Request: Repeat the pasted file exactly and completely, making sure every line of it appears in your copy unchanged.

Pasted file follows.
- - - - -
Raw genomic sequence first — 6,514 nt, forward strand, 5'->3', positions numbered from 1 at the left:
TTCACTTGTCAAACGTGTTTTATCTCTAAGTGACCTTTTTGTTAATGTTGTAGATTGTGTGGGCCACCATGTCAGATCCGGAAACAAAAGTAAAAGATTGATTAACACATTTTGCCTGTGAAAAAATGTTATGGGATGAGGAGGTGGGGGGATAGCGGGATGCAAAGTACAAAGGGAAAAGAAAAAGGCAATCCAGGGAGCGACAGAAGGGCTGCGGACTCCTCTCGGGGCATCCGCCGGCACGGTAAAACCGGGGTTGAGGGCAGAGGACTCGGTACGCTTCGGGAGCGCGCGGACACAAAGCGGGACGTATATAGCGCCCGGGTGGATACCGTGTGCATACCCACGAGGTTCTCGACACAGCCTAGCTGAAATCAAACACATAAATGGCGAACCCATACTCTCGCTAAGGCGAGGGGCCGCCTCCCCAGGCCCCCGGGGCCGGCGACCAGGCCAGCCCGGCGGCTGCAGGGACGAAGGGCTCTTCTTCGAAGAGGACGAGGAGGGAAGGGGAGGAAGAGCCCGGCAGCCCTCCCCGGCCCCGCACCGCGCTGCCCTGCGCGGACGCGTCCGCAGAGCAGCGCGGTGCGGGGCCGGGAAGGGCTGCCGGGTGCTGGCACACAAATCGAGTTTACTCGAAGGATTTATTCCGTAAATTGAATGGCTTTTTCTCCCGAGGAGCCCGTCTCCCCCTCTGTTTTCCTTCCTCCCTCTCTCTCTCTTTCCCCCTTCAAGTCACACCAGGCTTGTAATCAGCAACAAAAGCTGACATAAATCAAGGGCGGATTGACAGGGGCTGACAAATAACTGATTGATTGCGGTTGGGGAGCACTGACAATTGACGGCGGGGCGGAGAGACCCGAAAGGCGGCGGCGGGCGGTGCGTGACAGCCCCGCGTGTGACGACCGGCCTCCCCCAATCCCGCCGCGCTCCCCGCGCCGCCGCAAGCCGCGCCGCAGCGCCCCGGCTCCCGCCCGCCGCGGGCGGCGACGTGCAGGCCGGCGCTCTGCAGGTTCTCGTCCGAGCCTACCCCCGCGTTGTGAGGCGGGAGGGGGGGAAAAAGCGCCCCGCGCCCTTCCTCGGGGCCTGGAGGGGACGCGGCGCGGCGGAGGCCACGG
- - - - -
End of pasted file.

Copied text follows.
Raw genomic sequence first — 6,514 nt, forward strand, 5'->3', positions numbered from 1 at the left:
TTCACTTGTCAAACGTGTTTTATCTCTAAGTGACCTTTTTGTTAATGTTGTAGATTGTGTGGGCCACCATGTCAGATCCGGAAACAAAAGTAAAAGATTGATTAACACATTTTGCCTGTGAAAAAATGTTATGGGATGAGGAGGTGGGGGGATAGCGGGATGCAAAGTACAAAGGGAAAAGAAAAAGGCAATCCAGGGAGCGACAGAAGGGCTGCGGACTCCTCTCGGGGCATCCGCCGGCACGGTAAAACCGGGGTTGAGGGCAGAGGACTCGGTACGCTTCGGGAGCGCGCGGACACAAAGCGGGACGTATATAGCGCCCGGGTGGATACCGTGTGCATACCCACGAGGTTCTCGACACAGCCTAGCTGAAATCAAACACATAAATGGCGAACCCATACTCTCGCTAAGGCGAGGGGCCGCCTCCCCAGGCCCCCGGGGCCGGCGACCAGGCCAGCCCGGCGGCTGCAGGGACGAAGGGCTCTTCTTCGAAGAGGACGAGGAGGGAAGGGGAGGAAGAGCCCGGCAGCCCTCCCCGGCCCCGCACCGCGCTGCCCTGCGCGGACGCGTCCGCAGAGCAGCGCGGTGCGGGGCCGGGAAGGGCTGCCGGGTGCTGGCACACAAATCGAGTTTACTCGAAGGATTTATTCCGTAAATTGAATGGCTTTTTCTCCCGAGGAGCCCGTCTCCCCCTCTGTTTTCCTTCCTCCCTCTCTCTCTCTTTCCCCCTTCAAGTCACACCAGGCTTGTAATCAGCAACAAAAGCTGACATAAATCAAGGGCGGATTGACAGGGGCTGACAAATAACTGATTGATTGCGGTTGGGGAGCACTGACAATTGACGGCGGGGCGGAGAGACCCGAAAGGCGGCGGCGGGCGGTGCGTGACAGCCCCGCGTGTGACGACCGGCCTCCCCCAATCCCGCCGCGCTCCCCGCGCCGCCGCAAGCCGCGCCGCAGCGCCCCGGCTCCCGCCCGCCGCGGGCGGCGACGTGCAGGCCGGCGCTCTGCAGGTTCTCGTCCGAGCCTACCCCCGCGTTGTGAGGCGGGAGGGGGGGAAAAAGCGCCCCGCGCCCTTCCTCGGGGCCTGGAGGGGACGCGGCGCGGCGGAGGCCACGG